Since federal courts exercise limited jurisdiction, this Court can only review the actions of an agency if authorized by statute. Bell v. New Jersey, 461 U.S. 773, 777, 76 L. Ed. 2d 312, 103 S. Ct. 2187 (1983). In order to review the NOAA's interpretation of the Encirclement Provision, this Court must base its jurisdiction on 5 U.S.C. § 704 which permits federal district courts to review "final agency action" for which there is no other adequate remedy in Court. Administrative Procedure Act § 10(c), 5 U.S.C. § 704. Since "final agency action" is an independent jurisdictional requirement it must be met first before moving on to the question of ripeness. Public Citizen v. Office of U.S. Trade Representative, 297 U.S. App. D.C. 287, 970 F.2d 916, 921 (D.C. Cir. 1992). The requirement of "final action" recognizes that courts must not interfere with the executive function, whether exercised by executive officials or administrative agencies, by entertaining a lawsuit that challenges an action that is not final. National Automatic Laundry & Cleaning Council v. Shultz, 143 U.S. App. D.C. 274, 443 F.2d 689, 698 (D.C. Cir. 1971). *fn2"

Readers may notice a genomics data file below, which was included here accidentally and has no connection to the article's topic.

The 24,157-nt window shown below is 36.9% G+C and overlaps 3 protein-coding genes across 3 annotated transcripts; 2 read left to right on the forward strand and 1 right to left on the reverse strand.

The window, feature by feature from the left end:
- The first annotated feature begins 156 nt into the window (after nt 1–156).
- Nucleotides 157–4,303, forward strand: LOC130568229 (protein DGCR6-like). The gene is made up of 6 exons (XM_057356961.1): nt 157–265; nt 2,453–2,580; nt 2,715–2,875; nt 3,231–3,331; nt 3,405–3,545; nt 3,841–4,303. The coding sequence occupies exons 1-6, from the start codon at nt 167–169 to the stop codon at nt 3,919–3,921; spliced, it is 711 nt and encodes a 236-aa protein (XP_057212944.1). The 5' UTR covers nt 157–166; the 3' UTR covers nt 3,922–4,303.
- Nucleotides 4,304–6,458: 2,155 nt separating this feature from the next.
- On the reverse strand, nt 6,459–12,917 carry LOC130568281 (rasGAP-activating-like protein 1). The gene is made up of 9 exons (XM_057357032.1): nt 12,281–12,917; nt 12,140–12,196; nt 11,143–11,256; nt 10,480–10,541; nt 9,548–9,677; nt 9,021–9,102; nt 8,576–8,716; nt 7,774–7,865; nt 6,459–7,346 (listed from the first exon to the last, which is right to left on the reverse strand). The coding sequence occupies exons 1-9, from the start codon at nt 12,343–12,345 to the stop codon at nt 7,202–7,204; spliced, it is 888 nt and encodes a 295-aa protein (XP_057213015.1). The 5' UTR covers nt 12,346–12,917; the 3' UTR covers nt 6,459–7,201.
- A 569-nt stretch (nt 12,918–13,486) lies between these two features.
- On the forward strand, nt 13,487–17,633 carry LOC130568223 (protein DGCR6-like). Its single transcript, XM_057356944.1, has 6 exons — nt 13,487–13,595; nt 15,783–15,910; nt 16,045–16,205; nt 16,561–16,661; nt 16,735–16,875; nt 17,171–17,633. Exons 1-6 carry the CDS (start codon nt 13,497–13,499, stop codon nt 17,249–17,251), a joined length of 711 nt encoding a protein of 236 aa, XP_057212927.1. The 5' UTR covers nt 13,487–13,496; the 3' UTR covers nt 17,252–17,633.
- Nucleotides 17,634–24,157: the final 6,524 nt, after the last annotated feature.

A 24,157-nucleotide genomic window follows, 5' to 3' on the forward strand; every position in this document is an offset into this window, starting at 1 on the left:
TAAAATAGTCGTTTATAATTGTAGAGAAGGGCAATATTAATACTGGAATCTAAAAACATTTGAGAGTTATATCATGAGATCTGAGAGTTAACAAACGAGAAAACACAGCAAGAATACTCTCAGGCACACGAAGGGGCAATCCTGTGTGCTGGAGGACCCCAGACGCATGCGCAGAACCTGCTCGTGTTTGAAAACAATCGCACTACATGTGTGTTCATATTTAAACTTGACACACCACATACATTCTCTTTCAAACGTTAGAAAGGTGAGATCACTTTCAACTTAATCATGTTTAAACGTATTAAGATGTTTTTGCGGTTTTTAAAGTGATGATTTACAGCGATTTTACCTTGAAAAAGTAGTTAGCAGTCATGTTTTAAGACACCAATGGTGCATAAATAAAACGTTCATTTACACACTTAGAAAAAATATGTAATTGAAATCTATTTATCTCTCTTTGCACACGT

By enacting a provision permitting judicial review of "final agency action" for which there is no other adequate remedy in a court, Congress intended to cover a broad spectrum of administrative actions, and the Supreme Court has reaffirmed that intent by holding that the Administrative Procedure Act's generous review provisions must be given a hospitable interpretation. Abbott Laboratories v. Gardner, 387 U.S. 136, 140-41, 18 L. Ed. 2d 681, 87 S. Ct. 1507 (1967); See, National Automatic Laundry & Cleaning Council v. Shultz, 143 U.S. App. D.C. 274, 443 F.2d 689, 695 (D.C. Cir. 1971). Judges reviewing administrative actions must interpret the "finality" element in a flexible and pragmatic way. Abbott Laboratories v. Gardner, 387 U.S. 136, 149, 18 L. Ed. 2d 681, 87 S. Ct. 1507 (1967). The term "agency action" includes any "rule", and that in turn is defined by the Act as "the whole or a part of an agency statement of general or particular applicability and future effect designed to implement, interpret or prescribe law or policy." Administrative Procedure Act §§ 2(c), 2(g), 5 U.S.C. §§ 551(4), 551(13). The term "agency action" thus embraces an agency's interpretation of its law, and it is the finality of that action that a Court must consider. Id. The Supreme Court has explained that the relevant considerations in determining finality are whether the process of administrative decision-making has reached a stage where judicial review will not disrupt the orderly process of adjudication and whether rights or obligations have been determined or legal consequences flow from agency action. Port of Boston Marine Terminal Ass'n v. Rederiaktiebolaget Transatlantic, 400 U.S. 62, 71, 27 L. Ed. 2d 203, 91 S. Ct. 203 (1970). A court must decide whether the agency's position is definitive and whether it has a direct and immediate effect on the day-to-day business of the parties challenging the action. Natural Resources Defense Council, Inc. v. E.P.A., 22 F.3d 1125, slip op. at 14 (D.C. Cir. 1994). An agency position is not final if it is only the ruling of a subordinate official. Franklin v. Massachusetts, 120 L. Ed. 2d 636, 112 S. Ct. 2767, 2773 (1992). The Court must distinguish a tentative agency position from a situation where the agency views its deliberative process as sufficiently final to demand compliance with its announced position. Natural Resources Defense Council, Inc. v. E.P.A., 22 F.3d 1125, slip op. at 14 (D.C. Cir. 1994). The absence of a formal statement of the agency's position is not always dispositive, otherwise an agency could avoid judicial review simply by choosing the form of a letter to express its definitive position on a general question of statutory interpretation. Id. In addition, agency inaction may represent effectively final agency action that the agency has not frankly acknowledged. Her Majesty the Queen v. United States EPA, 286 U.S. App. D.C. 171, 912 F.2d 1525, 1531 (D.C. Cir. 1990). Even if the agency claims to be in the process of rulemaking the Court must be aware that the agency always retains the power to change its policies. If the possibility of unforeseen amendments were sufficient to render an otherwise fit challenge unripe, review could be deferred indefinitely. American Petroleum Institute v. United States EPA, 285 U.S. App. D.C. 35, 906 F.2d 729, 739-40 (D.C. Cir. 1990).